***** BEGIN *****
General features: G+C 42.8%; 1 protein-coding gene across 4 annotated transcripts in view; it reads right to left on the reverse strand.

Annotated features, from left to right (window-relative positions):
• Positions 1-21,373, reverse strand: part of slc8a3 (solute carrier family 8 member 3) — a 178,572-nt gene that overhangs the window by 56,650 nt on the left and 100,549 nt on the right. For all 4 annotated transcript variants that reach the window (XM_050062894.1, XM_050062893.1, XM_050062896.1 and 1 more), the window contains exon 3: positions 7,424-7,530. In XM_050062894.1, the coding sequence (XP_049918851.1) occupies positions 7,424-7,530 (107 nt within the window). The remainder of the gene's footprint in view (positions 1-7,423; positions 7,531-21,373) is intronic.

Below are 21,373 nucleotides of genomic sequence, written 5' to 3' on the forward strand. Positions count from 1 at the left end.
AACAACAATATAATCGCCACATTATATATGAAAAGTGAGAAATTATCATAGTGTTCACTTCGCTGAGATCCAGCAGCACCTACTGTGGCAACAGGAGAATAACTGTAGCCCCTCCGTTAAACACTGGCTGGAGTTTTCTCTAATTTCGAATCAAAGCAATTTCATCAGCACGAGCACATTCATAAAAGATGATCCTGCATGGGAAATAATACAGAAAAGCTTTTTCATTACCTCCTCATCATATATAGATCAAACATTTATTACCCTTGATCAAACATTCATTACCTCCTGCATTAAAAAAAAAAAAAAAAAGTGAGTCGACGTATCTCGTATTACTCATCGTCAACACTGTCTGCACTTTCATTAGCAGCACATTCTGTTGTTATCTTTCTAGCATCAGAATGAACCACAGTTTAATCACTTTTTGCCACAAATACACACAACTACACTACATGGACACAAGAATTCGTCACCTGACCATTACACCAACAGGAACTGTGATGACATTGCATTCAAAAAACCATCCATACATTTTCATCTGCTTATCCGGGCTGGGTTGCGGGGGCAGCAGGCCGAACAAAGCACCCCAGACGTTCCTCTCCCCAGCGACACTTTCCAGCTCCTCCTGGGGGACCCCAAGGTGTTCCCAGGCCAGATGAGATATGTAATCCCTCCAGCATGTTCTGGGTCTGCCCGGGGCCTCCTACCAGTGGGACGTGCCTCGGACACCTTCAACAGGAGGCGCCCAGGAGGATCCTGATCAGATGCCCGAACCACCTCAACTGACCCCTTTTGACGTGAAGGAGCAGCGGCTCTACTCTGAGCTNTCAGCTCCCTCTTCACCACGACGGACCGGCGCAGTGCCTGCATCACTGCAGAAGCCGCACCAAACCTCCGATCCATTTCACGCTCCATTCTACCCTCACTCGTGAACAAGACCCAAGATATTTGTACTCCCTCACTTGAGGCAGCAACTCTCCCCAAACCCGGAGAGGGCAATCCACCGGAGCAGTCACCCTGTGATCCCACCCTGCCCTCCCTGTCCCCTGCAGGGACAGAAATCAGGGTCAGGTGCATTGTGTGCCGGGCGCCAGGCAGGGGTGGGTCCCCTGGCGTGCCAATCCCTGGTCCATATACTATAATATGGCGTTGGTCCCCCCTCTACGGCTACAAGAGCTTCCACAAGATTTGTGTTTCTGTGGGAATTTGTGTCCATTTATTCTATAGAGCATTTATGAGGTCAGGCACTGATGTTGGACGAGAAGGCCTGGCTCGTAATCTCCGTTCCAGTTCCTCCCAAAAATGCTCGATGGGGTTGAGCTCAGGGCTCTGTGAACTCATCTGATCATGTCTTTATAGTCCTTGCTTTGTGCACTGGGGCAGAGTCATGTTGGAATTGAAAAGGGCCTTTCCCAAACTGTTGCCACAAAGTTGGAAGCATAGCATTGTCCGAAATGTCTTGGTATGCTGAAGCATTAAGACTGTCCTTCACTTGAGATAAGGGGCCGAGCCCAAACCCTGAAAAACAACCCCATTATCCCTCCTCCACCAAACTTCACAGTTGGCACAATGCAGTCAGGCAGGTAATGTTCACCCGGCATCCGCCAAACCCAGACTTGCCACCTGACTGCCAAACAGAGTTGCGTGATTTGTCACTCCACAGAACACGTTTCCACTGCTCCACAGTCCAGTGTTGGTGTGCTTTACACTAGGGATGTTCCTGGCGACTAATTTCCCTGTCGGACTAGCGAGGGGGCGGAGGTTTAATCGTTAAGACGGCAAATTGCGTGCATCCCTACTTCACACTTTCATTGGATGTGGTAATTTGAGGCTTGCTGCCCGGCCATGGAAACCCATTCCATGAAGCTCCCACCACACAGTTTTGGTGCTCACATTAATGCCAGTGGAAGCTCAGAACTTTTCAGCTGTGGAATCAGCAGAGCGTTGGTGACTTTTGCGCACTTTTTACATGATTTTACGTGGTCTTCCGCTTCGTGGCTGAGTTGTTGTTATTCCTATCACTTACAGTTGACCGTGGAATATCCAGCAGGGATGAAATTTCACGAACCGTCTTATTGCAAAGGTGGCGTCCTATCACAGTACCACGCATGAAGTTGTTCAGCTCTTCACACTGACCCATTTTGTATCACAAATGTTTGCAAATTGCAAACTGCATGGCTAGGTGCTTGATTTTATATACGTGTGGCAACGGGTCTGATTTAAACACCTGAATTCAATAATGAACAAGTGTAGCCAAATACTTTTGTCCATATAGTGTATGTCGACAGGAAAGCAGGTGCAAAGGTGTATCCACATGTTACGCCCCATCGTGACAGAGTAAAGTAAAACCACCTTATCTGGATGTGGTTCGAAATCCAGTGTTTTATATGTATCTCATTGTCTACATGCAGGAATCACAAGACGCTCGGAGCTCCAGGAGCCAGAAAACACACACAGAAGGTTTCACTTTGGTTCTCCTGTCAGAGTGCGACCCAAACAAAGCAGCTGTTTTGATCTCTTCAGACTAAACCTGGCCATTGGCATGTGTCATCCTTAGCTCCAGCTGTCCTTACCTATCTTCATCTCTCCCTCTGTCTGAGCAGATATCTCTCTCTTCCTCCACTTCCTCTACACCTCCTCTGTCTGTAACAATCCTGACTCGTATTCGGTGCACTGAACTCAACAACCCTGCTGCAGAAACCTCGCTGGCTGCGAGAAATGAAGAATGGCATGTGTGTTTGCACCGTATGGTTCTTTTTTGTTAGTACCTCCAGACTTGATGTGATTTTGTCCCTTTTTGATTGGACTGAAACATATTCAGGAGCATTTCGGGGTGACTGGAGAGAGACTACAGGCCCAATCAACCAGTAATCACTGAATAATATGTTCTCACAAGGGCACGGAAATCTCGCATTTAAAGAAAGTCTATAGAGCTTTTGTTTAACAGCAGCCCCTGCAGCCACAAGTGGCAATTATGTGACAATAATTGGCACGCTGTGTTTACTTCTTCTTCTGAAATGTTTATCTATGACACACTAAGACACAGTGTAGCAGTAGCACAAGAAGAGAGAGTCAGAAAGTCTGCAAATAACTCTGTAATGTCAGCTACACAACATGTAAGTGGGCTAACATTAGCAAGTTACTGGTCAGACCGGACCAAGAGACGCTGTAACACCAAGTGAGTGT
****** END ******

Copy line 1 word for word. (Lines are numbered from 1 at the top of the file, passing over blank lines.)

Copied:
General features: G+C 42.8%; 1 protein-coding gene across 4 annotated transcripts in view; it reads right to left on the reverse strand.